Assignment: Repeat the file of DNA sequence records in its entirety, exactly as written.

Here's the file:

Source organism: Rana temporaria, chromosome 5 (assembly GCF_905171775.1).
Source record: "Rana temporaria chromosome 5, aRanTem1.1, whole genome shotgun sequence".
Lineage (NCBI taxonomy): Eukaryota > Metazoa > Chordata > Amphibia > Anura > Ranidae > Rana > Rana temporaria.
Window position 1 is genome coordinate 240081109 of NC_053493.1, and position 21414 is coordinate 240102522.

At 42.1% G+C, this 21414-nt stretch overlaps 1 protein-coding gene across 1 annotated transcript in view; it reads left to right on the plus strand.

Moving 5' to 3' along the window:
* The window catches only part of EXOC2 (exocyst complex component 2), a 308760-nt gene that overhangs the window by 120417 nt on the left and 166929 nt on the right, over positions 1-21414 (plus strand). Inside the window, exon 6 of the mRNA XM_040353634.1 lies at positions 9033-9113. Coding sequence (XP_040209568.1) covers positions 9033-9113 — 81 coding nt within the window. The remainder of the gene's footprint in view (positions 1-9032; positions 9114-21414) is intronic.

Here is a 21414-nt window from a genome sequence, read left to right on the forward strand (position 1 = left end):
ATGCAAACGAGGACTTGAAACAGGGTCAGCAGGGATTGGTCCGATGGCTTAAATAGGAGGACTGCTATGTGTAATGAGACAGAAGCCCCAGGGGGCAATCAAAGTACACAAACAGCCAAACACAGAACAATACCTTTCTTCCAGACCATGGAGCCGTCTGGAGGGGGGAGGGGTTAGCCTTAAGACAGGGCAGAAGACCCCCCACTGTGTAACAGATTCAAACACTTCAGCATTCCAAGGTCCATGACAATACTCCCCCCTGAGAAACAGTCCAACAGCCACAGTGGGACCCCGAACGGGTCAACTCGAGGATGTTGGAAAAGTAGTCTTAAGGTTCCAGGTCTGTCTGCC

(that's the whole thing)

Source organism: Rana temporaria, chromosome 5 (assembly GCF_905171775.1).
Source record: "Rana temporaria chromosome 5, aRanTem1.1, whole genome shotgun sequence".
Lineage (NCBI taxonomy): Eukaryota > Metazoa > Chordata > Amphibia > Anura > Ranidae > Rana > Rana temporaria.
Window position 1 is genome coordinate 240081109 of NC_053493.1, and position 21414 is coordinate 240102522.

At 42.1% G+C, this 21414-nt stretch overlaps 1 protein-coding gene across 1 annotated transcript in view; it reads left to right on the plus strand.

Moving 5' to 3' along the window:
* The window catches only part of EXOC2 (exocyst complex component 2), a 308760-nt gene that overhangs the window by 120417 nt on the left and 166929 nt on the right, over positions 1-21414 (plus strand). Inside the window, exon 6 of the mRNA XM_040353634.1 lies at positions 9033-9113. Coding sequence (XP_040209568.1) covers positions 9033-9113 — 81 coding nt within the window. The remainder of the gene's footprint in view (positions 1-9032; positions 9114-21414) is intronic.

Here is a 21414-nt window from a genome sequence, read left to right on the forward strand (position 1 = left end):
ATGCAAACGAGGACTTGAAACAGGGTCAGCAGGGATTGGTCCGATGGCTTAAATAGGAGGACTGCTATGTGTAATGAGACAGAAGCCCCAGGGGGCAATCAAAGTACACAAACAGCCAAACACAGAACAATACCTTTCTTCCAGACCATGGAGCCGTCTGGAGGGGGGAGGGGTTAGCCTTAAGACAGGGCAGAAGACCCCCCACTGTGTAACAGATTCAAACACTTCAGCATTCCAAGGTCCATGACAATACTCCCCCCTGAGAAACAGTCCAACAGCCACAGTGGGACCCCGAACGGGTCAACTCGAGGATGTTGGAAAAGTAGTCTTAAGGTTCCAGGTCTGTCTGCC